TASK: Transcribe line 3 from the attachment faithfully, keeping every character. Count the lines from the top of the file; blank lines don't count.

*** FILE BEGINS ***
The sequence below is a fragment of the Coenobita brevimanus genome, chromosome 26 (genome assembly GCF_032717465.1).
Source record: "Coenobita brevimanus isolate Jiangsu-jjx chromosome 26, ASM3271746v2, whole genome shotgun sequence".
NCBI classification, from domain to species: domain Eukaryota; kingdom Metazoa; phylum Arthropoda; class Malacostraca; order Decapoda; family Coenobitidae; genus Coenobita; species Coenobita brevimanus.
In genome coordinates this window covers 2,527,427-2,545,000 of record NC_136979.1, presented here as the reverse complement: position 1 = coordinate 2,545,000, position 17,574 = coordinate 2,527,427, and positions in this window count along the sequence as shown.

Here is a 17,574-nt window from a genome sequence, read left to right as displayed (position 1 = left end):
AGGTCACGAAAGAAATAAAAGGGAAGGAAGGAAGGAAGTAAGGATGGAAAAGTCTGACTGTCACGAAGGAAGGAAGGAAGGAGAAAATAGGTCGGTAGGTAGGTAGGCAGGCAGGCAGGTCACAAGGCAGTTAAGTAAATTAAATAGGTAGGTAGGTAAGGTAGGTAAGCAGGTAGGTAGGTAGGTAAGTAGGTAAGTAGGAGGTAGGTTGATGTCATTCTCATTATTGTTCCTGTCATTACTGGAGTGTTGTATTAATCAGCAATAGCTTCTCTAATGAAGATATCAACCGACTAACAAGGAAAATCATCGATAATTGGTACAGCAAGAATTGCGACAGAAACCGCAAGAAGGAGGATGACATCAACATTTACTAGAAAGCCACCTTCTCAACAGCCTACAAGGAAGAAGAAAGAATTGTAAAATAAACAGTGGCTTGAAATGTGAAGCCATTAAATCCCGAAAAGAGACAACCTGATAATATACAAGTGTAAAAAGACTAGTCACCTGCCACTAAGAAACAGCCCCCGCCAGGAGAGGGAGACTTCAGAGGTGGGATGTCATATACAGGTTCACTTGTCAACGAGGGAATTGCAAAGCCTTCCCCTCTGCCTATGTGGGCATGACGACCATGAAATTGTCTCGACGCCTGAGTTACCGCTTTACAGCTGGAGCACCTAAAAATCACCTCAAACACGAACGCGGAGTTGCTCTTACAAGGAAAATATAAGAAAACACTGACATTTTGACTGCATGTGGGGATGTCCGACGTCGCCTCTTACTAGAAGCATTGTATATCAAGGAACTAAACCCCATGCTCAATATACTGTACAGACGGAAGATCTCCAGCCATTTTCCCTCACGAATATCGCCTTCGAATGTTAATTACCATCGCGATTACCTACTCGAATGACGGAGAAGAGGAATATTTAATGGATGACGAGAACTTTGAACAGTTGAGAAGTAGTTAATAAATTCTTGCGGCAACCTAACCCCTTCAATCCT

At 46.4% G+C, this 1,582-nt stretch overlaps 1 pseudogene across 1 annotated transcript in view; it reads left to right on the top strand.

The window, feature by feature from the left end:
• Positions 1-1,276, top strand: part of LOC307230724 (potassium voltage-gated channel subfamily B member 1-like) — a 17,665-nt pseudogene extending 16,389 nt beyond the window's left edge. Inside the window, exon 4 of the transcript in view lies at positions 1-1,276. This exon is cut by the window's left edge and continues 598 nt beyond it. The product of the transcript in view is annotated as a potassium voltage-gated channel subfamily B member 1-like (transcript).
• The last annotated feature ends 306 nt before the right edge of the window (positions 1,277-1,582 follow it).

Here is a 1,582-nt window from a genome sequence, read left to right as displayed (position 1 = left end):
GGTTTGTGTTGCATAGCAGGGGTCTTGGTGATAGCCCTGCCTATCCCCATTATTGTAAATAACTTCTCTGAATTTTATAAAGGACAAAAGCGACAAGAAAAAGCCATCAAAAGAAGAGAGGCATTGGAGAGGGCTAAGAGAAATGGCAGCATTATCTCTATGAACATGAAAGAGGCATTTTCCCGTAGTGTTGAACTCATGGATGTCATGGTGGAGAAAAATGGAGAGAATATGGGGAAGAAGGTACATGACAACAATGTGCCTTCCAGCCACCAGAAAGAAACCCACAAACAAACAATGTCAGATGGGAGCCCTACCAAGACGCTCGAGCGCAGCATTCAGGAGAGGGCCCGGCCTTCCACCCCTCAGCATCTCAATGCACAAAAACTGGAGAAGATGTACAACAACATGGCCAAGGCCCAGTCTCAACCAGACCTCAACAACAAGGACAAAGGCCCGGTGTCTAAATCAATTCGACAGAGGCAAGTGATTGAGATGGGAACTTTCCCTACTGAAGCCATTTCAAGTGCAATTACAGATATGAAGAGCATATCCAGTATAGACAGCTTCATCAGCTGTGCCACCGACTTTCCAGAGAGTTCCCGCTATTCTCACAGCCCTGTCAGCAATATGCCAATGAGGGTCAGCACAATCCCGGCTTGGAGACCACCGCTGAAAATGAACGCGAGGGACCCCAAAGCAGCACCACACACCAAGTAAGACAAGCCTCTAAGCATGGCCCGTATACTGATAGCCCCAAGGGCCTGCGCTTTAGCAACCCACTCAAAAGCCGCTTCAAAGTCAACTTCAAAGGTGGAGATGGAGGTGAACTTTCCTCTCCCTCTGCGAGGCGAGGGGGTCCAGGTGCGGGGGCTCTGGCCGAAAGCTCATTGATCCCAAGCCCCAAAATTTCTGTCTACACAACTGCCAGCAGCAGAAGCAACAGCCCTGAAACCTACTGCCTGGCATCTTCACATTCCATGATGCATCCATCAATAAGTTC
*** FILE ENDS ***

NCBI classification, from domain to species: domain Eukaryota; kingdom Metazoa; phylum Arthropoda; class Malacostraca; order Decapoda; family Coenobitidae; genus Coenobita; species Coenobita brevimanus.